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Establishing Electronic Communication Resources for Trainee Educational Psychologists

Jim Boyle, Ingeborg Stobie and Andy Tolmie, Department of Psychology, University of Strathclyde


Educational psychology trainees at the University of Strathclyde spend two days per week in the university and two days per week working in psychological service bases. It was felt that there was scope to develop the trainees' use of email and conferencing as a means of (a) enhancing their learning experience through improved communication with tutors, peers, library facilities, WWW etc. and (b) promoting generic, transferable IT skills which would be valuable to practitioners.


'Hands on' training should be provided in the practice bases, not just in the university.

Although everyone participated, there was noticeable variability in the use of email and CMC. This was linked in part to the fact that two trainees had particular difficulties in gaining access to FirstClass. This may have resource implications (e.g. the ability to provide a modem or a laptop computer) and highlights the need to ensure equal opportunities for access in practice bases.

Marked problems were observed in exchanging file attachments across different hardware and software platforms used in practice bases. (The .rtf file format was eventually found to be the most portable.)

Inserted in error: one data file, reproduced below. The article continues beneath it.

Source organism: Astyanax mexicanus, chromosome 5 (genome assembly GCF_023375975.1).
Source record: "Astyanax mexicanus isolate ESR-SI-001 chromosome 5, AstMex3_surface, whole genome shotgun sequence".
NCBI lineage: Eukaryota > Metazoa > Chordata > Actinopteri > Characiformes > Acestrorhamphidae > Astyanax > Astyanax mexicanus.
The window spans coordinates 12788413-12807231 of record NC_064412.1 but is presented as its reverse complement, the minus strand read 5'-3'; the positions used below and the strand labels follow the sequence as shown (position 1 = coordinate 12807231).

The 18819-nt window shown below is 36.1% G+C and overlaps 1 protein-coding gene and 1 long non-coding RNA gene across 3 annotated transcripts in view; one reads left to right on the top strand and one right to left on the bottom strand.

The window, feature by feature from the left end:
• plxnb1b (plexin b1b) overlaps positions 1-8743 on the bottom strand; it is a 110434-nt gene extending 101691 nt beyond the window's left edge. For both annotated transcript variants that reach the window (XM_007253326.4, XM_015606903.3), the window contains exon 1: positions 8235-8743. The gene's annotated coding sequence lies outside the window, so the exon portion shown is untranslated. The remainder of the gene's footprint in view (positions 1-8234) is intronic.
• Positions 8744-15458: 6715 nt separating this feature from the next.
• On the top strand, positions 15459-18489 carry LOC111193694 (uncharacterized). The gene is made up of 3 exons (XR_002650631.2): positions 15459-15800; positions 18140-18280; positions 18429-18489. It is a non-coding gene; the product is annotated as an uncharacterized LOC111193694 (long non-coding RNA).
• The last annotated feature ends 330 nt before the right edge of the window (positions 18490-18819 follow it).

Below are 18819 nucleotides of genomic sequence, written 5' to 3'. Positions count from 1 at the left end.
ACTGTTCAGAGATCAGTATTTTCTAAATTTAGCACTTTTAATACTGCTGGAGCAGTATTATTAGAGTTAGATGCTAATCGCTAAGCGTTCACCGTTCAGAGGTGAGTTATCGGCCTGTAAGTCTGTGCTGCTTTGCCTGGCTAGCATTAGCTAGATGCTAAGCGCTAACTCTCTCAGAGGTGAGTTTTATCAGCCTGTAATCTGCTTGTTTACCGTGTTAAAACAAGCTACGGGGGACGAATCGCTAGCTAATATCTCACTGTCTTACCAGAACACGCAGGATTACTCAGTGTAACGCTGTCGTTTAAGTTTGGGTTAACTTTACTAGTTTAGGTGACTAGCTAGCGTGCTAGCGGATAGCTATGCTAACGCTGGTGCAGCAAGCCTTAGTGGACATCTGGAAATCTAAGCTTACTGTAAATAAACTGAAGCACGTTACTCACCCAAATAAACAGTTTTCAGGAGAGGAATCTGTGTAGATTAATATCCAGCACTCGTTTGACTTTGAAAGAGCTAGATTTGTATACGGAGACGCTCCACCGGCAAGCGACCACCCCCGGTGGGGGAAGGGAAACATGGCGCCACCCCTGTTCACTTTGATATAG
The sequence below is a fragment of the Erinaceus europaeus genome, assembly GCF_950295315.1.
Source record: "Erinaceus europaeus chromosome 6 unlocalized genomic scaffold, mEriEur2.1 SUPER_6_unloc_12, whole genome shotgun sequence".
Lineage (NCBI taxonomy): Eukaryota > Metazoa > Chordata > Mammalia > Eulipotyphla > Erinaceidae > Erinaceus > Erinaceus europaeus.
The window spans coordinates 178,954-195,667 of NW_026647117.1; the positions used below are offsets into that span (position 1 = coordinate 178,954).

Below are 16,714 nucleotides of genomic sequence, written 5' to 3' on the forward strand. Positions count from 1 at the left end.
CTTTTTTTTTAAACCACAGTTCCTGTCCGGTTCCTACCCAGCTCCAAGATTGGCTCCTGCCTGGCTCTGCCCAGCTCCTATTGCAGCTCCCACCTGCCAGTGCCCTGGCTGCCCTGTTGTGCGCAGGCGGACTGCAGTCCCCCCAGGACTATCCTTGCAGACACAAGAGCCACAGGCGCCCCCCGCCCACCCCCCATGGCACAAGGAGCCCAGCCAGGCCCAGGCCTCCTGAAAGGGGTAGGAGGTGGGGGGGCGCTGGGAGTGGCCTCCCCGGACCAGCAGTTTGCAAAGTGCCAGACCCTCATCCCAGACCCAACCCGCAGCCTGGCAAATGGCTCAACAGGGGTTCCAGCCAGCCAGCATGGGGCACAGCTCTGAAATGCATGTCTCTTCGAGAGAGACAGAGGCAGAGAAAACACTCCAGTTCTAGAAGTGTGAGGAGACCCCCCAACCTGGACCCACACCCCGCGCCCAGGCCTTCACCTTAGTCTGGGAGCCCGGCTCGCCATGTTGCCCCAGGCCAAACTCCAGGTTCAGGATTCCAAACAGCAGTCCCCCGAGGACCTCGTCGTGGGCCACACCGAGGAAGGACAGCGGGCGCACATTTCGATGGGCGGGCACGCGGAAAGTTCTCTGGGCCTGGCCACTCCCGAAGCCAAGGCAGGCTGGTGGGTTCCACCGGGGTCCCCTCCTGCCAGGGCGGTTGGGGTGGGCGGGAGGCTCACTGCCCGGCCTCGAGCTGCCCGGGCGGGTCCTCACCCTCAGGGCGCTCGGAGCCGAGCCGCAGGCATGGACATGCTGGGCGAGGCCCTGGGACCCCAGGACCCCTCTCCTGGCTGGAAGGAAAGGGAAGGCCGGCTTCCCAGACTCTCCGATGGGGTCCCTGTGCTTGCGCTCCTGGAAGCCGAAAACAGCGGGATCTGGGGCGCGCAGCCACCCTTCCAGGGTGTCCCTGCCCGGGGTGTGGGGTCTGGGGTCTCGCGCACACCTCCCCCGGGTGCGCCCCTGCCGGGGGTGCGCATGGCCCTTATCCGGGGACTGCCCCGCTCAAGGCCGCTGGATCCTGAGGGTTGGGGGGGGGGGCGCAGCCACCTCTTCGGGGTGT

The time required by trainees to complete the task was on average four times that anticipated by tutors.

There was insufficient time at the end of a busy term to complete peer-reviews of the seminar papers prior to 'publishing' them on the course website.

FirstClass email/conferencing software was selected to achieve these aims after a survey revealed that the system could be accessed readily in the field by eleven of the twelve trainees on the course. A 'closed' discussion group was set up for the trainees and training in the use of FirstClass was provided in the university.

With the assistance of the LDTI Project Consultant, activities which lent themselves to computer-mediated conferencing (CMC) and which could be integrated into the course were identified. Evaluation strategies (e.g. group interviews, the use of log sheets and checklists to monitor the uptake and use of conferencing) were also identified.


Following the use of FirstClass email facilities only for one month, trainees were asked to work in two small groups, each to produce a seminar paper. Key reading (3 papers) and 4-5 'starter' web-sites were made available to the trainees by tutors. The task of each group was to review the materials and produce a briefing paper of 4-5 pages. In addition to developing practical IT skills, it was hoped that the project would develop the trainees' skills in synthesising and evaluating data through opportunities for discussion using CMC.

The briefing papers were of a high standard, and the trainees were positive about using email and CMC in this way. They have continued to use FirstClass for writing collaborative reports of reading projects and for exchanging information through email. It is hoped to continue to develop the system next session.

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